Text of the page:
Site hosted by Build your free website today!


Edward M. Craft


Box turtles are all members of the genus Terrapene. They differ from true turtles in that they have two separate shells that are joined together on the sides. The upper shell is the carapace and the lower is the plastral shell. The box turtle derives its name from its ability to close itself up entirely in its shell. This is made possible by a hinge on the plastral shell. They have been known to close up in their shell when threatened for hours at a time.

This species spends the majority of its life on land and only enters the water from time to time to soak. They will rarely ever enter water to the point where their shell is submerged. They tend to be gentle and easy to handle, but always remember that these are and always will remain wild animals no matter how hard we try to make them into captives. This means that they can bite at any given moment if threatened, however this species if very gentle and would rather close up in the protection of its shell than bite if given the opportunity to do so.

Box turtles tend to live a very long life in the wild, but due to improper captive conditions and poor husbandry they tend to live shorter lives in captivity. The most common examples of this is the box turtle who is "rescued" from crossing the road by a young child who takes it home and places it in a shoe box filled with dirt or a 10 gallon aquarium with about 3-4 inches of water in the bottom. Understanding the needs of this species is very important to its survival in captivity, in fact captivity is one of the largest threats to the overall life span of this species. The major threats to this species in the wild are automobiles, inexperienced collectors, construction, domestic pets and pesticides.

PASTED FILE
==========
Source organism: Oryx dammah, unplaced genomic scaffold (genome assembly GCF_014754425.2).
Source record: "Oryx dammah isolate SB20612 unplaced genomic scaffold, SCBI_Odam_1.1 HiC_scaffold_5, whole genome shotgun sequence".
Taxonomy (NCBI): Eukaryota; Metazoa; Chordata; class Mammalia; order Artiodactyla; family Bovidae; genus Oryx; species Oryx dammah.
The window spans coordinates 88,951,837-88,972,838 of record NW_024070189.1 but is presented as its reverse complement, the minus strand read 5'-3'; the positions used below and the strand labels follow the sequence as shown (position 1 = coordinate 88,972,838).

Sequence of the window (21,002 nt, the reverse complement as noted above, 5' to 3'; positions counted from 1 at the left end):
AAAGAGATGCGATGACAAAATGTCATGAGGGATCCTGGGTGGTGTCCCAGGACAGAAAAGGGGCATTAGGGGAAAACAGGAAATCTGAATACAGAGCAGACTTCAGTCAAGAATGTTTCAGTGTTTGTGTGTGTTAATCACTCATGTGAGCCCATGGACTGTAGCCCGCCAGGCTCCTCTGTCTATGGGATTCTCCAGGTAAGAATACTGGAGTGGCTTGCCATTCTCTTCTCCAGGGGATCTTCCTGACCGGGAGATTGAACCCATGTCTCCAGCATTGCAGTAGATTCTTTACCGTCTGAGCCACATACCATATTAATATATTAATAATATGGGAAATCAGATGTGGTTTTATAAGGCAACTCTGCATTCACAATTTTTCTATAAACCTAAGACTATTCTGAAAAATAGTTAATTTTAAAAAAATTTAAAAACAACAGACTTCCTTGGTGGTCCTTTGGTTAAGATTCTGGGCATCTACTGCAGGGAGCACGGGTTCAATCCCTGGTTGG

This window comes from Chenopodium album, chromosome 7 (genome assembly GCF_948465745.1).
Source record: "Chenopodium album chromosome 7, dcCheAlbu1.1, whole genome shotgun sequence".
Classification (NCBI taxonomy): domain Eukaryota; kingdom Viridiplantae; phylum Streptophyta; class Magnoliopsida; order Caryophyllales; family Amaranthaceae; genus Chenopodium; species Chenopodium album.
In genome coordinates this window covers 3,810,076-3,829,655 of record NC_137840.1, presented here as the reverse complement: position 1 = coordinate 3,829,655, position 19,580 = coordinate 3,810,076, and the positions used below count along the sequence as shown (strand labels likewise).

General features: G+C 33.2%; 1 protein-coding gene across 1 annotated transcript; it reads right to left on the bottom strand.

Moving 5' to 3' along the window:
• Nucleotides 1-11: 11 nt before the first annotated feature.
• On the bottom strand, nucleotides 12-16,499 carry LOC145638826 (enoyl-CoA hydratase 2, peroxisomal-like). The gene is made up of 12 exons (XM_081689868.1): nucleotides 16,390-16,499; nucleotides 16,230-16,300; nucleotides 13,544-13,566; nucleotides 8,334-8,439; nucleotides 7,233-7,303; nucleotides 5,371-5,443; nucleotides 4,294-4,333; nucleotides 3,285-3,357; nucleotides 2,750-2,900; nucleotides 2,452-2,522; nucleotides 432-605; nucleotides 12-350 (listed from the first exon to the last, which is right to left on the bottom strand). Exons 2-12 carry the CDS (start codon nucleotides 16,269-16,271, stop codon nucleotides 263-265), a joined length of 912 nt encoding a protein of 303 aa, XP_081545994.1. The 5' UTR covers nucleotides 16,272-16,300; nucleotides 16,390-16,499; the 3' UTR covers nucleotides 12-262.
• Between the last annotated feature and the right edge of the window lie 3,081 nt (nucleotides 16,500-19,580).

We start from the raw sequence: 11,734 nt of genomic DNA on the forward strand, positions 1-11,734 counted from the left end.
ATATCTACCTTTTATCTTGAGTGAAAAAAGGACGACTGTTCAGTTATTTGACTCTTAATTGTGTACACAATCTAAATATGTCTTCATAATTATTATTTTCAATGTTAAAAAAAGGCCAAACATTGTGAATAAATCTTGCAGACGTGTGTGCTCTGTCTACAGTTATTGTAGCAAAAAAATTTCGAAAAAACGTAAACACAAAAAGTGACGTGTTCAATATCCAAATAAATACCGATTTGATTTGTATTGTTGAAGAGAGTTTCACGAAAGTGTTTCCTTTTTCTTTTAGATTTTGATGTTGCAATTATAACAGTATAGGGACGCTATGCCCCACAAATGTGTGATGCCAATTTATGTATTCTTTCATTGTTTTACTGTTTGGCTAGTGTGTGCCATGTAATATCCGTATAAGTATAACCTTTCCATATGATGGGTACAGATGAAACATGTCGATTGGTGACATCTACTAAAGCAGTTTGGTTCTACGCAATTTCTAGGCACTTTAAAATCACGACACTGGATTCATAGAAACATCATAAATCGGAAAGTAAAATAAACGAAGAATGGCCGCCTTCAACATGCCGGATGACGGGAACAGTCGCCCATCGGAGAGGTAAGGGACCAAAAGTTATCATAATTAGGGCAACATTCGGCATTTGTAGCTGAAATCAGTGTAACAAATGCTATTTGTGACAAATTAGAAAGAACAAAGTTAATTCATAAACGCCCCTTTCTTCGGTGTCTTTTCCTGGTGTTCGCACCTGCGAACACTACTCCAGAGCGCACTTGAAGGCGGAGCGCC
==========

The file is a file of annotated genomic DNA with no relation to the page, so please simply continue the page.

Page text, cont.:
There are two North American species of box turtles the Eastern Box Turtle (Terrapene carolina) and the Ornate Box Turtle (Terrapene ornata). There are a total of six sub species with four belonging to Terrapene carolina, the Eastern box turtle (Terrapene c. carolina), the Gulf Coast box turtle (Terrapene c. major), the Florida box turtle (Terrapene c. bauri) and the Three Toed box turtle (Terrapene c. triunguis). The two sub species belonging to Terrapene ornata are the Ornate box turtle (Terrapene o. ornata) and the Desert box turtle (Terrapene o. luteola). Both species live in very distinct environments. Those belonging to Terrapene carolina may be found in woodland areas while those belonging to Terrapene ornata may be found in arid and dry climates.

Another popular species of box turtles are the Asian box turtles, which belong to the genus Cuora and are comprised of two sub species, the Malayan box turtle (Cuora amboinensis) and the Chinese box turtle (Cuora flavomarginata). The care for these species is relatively the same as those of the North American variety with a few small variations, which will be mentioned here. The Chinese box turtle requires a larger water container than the North American species and will readily accept a greater variety of food items. The Malayan box turtle however, is very different from other species of box turtles. It requires a semi-aquatic set up with a 50/50 split between the land and water area of the enclosure. This species will also require a filtration system like those of semi-aquatic species and has a more limited natural diet than other species of box turtles that is comprised of mostly fish.